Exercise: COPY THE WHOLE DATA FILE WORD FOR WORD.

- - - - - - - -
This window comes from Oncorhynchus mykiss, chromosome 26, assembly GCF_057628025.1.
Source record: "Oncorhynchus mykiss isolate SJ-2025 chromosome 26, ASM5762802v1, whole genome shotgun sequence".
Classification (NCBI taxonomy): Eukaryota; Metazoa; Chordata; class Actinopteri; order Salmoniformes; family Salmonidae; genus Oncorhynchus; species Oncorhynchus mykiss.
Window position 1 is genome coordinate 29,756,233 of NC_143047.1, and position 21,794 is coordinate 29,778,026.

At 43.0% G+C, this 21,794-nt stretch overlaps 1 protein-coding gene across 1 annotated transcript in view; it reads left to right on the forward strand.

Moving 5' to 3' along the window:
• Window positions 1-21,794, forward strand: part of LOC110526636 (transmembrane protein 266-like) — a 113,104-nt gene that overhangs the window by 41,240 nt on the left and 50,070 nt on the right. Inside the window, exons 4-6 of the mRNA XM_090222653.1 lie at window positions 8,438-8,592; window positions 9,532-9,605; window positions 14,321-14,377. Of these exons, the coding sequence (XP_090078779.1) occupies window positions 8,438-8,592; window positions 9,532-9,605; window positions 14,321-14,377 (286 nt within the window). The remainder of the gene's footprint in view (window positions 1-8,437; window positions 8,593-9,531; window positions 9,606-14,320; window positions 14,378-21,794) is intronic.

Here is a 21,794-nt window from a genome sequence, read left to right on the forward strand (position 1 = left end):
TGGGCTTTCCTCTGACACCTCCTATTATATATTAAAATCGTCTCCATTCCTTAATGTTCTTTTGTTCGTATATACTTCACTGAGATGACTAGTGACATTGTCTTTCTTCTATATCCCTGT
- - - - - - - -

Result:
This window comes from Oncorhynchus mykiss, chromosome 26, assembly GCF_057628025.1.
Source record: "Oncorhynchus mykiss isolate SJ-2025 chromosome 26, ASM5762802v1, whole genome shotgun sequence".
Classification (NCBI taxonomy): Eukaryota; Metazoa; Chordata; class Actinopteri; order Salmoniformes; family Salmonidae; genus Oncorhynchus; species Oncorhynchus mykiss.
Window position 1 is genome coordinate 29,756,233 of NC_143047.1, and position 21,794 is coordinate 29,778,026.

At 43.0% G+C, this 21,794-nt stretch overlaps 1 protein-coding gene across 1 annotated transcript in view; it reads left to right on the forward strand.

Moving 5' to 3' along the window:
• Window positions 1-21,794, forward strand: part of LOC110526636 (transmembrane protein 266-like) — a 113,104-nt gene that overhangs the window by 41,240 nt on the left and 50,070 nt on the right. Inside the window, exons 4-6 of the mRNA XM_090222653.1 lie at window positions 8,438-8,592; window positions 9,532-9,605; window positions 14,321-14,377. Of these exons, the coding sequence (XP_090078779.1) occupies window positions 8,438-8,592; window positions 9,532-9,605; window positions 14,321-14,377 (286 nt within the window). The remainder of the gene's footprint in view (window positions 1-8,437; window positions 8,593-9,531; window positions 9,606-14,320; window positions 14,378-21,794) is intronic.

Here is a 21,794-nt window from a genome sequence, read left to right on the forward strand (position 1 = left end):
TGGGCTTTCCTCTGACACCTCCTATTATATATTAAAATCGTCTCCATTCCTTAATGTTCTTTTGTTCGTATATACTTCACTGAGATGACTAGTGACATTGTCTTTCTTCTATATCCCTGT